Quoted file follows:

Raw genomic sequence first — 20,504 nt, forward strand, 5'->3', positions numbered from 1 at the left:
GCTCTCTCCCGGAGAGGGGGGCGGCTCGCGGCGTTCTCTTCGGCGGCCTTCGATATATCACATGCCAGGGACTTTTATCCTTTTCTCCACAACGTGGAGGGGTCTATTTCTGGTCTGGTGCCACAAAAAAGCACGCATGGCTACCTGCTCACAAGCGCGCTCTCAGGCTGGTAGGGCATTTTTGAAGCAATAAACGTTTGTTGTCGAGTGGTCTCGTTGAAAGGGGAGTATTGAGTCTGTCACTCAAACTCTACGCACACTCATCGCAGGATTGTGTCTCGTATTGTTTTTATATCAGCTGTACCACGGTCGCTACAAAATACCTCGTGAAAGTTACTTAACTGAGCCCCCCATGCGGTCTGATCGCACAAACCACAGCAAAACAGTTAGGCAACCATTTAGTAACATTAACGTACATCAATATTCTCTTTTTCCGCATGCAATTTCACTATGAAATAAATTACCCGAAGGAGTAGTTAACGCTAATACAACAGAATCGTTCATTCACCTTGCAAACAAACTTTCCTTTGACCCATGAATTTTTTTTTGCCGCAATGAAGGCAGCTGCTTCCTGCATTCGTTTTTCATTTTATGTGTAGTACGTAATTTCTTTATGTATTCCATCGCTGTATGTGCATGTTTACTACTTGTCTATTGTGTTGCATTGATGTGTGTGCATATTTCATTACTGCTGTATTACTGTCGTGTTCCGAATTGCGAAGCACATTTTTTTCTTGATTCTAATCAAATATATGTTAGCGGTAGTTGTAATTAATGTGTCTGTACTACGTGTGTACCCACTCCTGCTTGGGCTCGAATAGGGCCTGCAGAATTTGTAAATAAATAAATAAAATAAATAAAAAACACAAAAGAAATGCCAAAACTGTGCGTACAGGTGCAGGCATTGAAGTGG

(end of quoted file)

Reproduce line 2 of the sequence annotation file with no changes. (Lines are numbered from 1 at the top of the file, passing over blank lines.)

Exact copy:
GCTCTCTCCCGGAGAGGGGGGCGGCTCGCGGCGTTCTCTTCGGCGGCCTTCGATATATCACATGCCAGGGACTTTTATCCTTTTCTCCACAACGTGGAGGGGTCTATTTCTGGTCTGGTGCCACAAAAAAGCACGCATGGCTACCTGCTCACAAGCGCGCTCTCAGGCTGGTAGGGCATTTTTGAAGCAATAAACGTTTGTTGTCGAGTGGTCTCGTTGAAAGGGGAGTATTGAGTCTGTCACTCAAACTCTACGCACACTCATCGCAGGATTGTGTCTCGTATTGTTTTTATATCAGCTGTACCACGGTCGCTACAAAATACCTCGTGAAAGTTACTTAACTGAGCCCCCCATGCGGTCTGATCGCACAAACCACAGCAAAACAGTTAGGCAACCATTTAGTAACATTAACGTACATCAATATTCTCTTTTTCCGCATGCAATTTCACTATGAAATAAATTACCCGAAGGAGTAGTTAACGCTAATACAACAGAATCGTTCATTCACCTTGCAAACAAACTTTCCTTTGACCCATGAATTTTTTTTTGCCGCAATGAAGGCAGCTGCTTCCTGCATTCGTTTTTCATTTTATGTGTAGTACGTAATTTCTTTATGTATTCCATCGCTGTATGTGCATGTTTACTACTTGTCTATTGTGTTGCATTGATGTGTGTGCATATTTCATTACTGCTGTATTACTGTCGTGTTCCGAATTGCGAAGCACATTTTTTTCTTGATTCTAATCAAATATATGTTAGCGGTAGTTGTAATTAATGTGTCTGTACTACGTGTGTACCCACTCCTGCTTGGGCTCGAATAGGGCCTGCAGAATTTGTAAATAAATAAATAAAATAAATAAAAAACACAAAAGAAATGCCAAAACTGTGCGTACAGGTGCAGGCATTGAAGTGG